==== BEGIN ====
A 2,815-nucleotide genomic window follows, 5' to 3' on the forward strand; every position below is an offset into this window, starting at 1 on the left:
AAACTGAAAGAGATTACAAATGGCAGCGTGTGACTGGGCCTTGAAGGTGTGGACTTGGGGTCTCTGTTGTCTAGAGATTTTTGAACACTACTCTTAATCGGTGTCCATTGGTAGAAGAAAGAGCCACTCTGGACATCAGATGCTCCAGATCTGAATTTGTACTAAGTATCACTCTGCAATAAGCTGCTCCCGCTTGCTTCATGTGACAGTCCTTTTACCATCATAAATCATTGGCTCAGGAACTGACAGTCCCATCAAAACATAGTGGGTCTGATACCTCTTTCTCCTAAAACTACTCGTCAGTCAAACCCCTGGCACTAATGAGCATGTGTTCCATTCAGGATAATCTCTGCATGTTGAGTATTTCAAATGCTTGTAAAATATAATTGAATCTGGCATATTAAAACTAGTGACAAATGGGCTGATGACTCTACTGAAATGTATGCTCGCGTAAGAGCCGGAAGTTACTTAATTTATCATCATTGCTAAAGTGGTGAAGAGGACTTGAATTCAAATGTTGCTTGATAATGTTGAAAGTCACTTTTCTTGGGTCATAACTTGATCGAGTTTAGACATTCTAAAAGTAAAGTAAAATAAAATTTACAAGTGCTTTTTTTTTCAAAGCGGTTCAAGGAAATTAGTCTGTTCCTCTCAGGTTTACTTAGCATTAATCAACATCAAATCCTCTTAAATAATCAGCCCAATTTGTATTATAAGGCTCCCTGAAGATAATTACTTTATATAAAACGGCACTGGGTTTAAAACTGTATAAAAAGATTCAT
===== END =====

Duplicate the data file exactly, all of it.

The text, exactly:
A 2,815-nucleotide genomic window follows, 5' to 3' on the forward strand; every position below is an offset into this window, starting at 1 on the left:
AAACTGAAAGAGATTACAAATGGCAGCGTGTGACTGGGCCTTGAAGGTGTGGACTTGGGGTCTCTGTTGTCTAGAGATTTTTGAACACTACTCTTAATCGGTGTCCATTGGTAGAAGAAAGAGCCACTCTGGACATCAGATGCTCCAGATCTGAATTTGTACTAAGTATCACTCTGCAATAAGCTGCTCCCGCTTGCTTCATGTGACAGTCCTTTTACCATCATAAATCATTGGCTCAGGAACTGACAGTCCCATCAAAACATAGTGGGTCTGATACCTCTTTCTCCTAAAACTACTCGTCAGTCAAACCCCTGGCACTAATGAGCATGTGTTCCATTCAGGATAATCTCTGCATGTTGAGTATTTCAAATGCTTGTAAAATATAATTGAATCTGGCATATTAAAACTAGTGACAAATGGGCTGATGACTCTACTGAAATGTATGCTCGCGTAAGAGCCGGAAGTTACTTAATTTATCATCATTGCTAAAGTGGTGAAGAGGACTTGAATTCAAATGTTGCTTGATAATGTTGAAAGTCACTTTTCTTGGGTCATAACTTGATCGAGTTTAGACATTCTAAAAGTAAAGTAAAATAAAATTTACAAGTGCTTTTTTTTTCAAAGCGGTTCAAGGAAATTAGTCTGTTCCTCTCAGGTTTACTTAGCATTAATCAACATCAAATCCTCTTAAATAATCAGCCCAATTTGTATTATAAGGCTCCCTGAAGATAATTACTTTATATAAAACGGCACTGGGTTTAAAACTGTATAAAAAGATTCAT